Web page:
The Middle East and Africa
Israel is proceeding with the next phase of the TransIsrael Highway, an all-electronic toll road whose first phase opened in 2002. Developed under a 30-year concession agreement, the toll road uses the Raytheon electronic toll system developed for Toronto’s Highway 407 ETR. The final section is 18 km. in length and will cost $130 million.
The only private toll roads in Africa are in South Africa, where this sector is thriving. The massive, 383 km. Bakwena Platinum toll road opened to traffic in 2004. It was developed under a 30-year concession by a consortium owned 50 percent by Spain’s Dragados and partners, 25 percent by South Africa Investment Fund, and 25 percent by various South African businesses. The already completed N4 toll road saw a change of ownership in 2004. The concession company, TRAC, which built the 503 km. project, is now mostly owned by South African financial institutions, after France’s Bouygues sold its 25 percent share. Another significant investor is the U.K. CDC Capital Partners.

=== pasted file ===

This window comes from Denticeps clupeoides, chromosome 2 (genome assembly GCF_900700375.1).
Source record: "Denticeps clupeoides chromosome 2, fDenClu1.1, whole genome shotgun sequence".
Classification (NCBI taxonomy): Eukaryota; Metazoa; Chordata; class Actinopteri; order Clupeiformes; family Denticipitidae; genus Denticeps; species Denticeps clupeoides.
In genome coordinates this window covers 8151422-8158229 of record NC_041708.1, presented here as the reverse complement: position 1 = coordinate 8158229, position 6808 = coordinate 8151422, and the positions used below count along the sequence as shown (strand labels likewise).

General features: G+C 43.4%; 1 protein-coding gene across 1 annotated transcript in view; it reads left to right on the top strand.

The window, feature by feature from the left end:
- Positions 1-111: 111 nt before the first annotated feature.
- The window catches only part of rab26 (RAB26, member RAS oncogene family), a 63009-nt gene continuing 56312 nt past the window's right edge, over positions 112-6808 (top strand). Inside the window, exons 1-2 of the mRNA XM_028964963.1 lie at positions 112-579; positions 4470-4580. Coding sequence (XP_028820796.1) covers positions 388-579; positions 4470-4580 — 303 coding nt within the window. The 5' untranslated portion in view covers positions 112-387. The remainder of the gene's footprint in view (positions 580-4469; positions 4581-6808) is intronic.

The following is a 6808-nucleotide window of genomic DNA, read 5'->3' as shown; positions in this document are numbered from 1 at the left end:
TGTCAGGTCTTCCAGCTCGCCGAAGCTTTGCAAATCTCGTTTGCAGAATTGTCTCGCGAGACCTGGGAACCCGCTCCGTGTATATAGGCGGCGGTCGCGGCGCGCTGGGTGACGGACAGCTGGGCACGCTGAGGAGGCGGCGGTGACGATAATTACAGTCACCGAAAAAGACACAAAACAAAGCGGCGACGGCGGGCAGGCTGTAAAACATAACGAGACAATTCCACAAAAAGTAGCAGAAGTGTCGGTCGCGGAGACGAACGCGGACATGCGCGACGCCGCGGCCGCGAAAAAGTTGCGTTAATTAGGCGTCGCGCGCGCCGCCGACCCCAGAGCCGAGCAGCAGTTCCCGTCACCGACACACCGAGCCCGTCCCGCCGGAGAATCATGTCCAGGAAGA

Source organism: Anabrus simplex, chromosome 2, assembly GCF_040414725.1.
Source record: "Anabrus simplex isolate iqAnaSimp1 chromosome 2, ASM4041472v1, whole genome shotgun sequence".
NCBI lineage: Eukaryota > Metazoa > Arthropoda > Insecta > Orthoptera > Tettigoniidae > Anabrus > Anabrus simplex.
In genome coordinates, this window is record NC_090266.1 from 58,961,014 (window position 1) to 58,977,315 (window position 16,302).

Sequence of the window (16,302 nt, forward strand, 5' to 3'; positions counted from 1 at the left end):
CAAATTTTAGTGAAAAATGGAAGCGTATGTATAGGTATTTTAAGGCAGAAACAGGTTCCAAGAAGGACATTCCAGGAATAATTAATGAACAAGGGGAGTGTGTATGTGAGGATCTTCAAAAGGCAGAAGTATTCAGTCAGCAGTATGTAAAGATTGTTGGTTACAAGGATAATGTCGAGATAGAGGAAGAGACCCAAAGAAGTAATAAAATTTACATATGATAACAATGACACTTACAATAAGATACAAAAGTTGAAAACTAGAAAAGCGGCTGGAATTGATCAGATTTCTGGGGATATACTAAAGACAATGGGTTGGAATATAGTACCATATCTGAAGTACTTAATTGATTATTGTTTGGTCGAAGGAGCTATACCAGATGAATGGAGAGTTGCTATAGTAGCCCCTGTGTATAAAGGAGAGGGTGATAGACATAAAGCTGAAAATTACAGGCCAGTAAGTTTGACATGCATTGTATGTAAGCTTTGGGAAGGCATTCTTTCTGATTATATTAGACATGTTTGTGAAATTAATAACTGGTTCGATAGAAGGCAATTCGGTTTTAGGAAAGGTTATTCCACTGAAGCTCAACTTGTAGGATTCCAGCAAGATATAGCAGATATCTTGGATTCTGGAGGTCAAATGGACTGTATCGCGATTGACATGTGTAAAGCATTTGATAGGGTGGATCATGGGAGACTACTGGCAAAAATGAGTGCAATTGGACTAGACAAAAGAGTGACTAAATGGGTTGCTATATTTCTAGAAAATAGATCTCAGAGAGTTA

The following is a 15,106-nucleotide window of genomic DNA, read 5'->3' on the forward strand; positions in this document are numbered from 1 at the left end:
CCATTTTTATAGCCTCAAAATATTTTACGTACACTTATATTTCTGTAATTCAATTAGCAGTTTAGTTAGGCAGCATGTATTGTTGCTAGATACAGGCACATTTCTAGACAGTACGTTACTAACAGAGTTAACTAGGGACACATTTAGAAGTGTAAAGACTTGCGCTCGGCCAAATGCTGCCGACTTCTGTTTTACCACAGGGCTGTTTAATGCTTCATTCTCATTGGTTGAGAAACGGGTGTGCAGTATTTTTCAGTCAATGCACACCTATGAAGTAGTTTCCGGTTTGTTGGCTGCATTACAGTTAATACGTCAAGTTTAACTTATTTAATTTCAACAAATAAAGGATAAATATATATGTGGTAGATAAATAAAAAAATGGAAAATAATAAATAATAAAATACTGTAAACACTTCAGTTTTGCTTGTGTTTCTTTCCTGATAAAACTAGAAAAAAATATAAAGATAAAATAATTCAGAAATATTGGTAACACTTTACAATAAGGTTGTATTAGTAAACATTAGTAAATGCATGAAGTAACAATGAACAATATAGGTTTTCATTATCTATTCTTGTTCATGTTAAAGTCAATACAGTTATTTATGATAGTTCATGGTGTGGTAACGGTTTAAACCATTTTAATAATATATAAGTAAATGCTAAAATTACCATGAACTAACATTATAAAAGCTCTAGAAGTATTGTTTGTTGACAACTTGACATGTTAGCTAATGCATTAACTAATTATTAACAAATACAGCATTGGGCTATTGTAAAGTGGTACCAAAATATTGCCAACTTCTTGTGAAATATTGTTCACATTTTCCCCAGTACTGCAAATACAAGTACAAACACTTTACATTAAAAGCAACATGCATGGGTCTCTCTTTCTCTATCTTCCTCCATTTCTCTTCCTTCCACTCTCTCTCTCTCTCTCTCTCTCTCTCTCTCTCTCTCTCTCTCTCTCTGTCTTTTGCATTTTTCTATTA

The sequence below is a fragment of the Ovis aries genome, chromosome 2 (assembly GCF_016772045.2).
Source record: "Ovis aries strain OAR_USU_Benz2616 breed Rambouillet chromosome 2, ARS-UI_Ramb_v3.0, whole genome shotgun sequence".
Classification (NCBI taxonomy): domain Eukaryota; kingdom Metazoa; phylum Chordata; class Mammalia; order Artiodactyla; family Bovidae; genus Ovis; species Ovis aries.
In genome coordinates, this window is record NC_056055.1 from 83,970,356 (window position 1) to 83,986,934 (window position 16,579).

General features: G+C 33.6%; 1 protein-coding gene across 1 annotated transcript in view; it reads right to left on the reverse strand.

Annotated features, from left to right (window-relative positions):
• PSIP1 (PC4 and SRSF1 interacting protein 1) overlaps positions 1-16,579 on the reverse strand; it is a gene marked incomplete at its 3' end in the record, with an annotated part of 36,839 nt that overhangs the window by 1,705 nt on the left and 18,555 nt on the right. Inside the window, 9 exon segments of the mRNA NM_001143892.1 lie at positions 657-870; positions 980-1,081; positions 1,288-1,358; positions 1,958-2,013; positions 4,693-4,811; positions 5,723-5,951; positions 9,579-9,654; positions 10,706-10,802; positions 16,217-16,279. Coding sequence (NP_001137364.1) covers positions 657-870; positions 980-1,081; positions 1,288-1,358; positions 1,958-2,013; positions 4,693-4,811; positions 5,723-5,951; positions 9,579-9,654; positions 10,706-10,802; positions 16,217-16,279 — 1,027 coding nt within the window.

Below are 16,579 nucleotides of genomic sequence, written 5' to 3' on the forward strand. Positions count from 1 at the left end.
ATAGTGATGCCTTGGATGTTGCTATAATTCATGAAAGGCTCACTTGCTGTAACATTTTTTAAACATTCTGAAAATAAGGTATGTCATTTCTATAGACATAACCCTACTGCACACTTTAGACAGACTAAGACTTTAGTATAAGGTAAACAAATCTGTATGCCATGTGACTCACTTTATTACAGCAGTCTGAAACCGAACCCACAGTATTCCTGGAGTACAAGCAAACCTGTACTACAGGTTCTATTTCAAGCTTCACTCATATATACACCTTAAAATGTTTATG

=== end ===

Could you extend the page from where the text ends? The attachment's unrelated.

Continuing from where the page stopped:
Australia and Asia
Over the past decade and a half, nearly all the new motorways in Sydney and Melbourne have been developed as toll roads by the private sector, operating under competitively awarded long-term concessions. This process continued in 2004 with the award of a $3 billion toll road project in the suburbs of Melbourne. The Mitcham-Frankston Freeway was awarded to ConnectEast, a consortium of Macquarie Bank and two major construction firms. The 24-mile, six-lane expressway will include 17 interchanges, numerous bridges, and a mile-long tunnel. It will use the same fully electronic (no toll booths) toll system as the Melbourne CityLink. In early 2005 the Queensland government gave the okay for a $775 million toll tunnel under the Brisbane River on a long-term concession basis. It is the first of five new river crossings in Brisbane. And in Sydney, the 1.3 mile, $520 million Cross City Tunnel will open in June 2005 on-budget and four months ahead of schedule. Two other toll tunnel projects are in the planning and bidding stages in Sydney.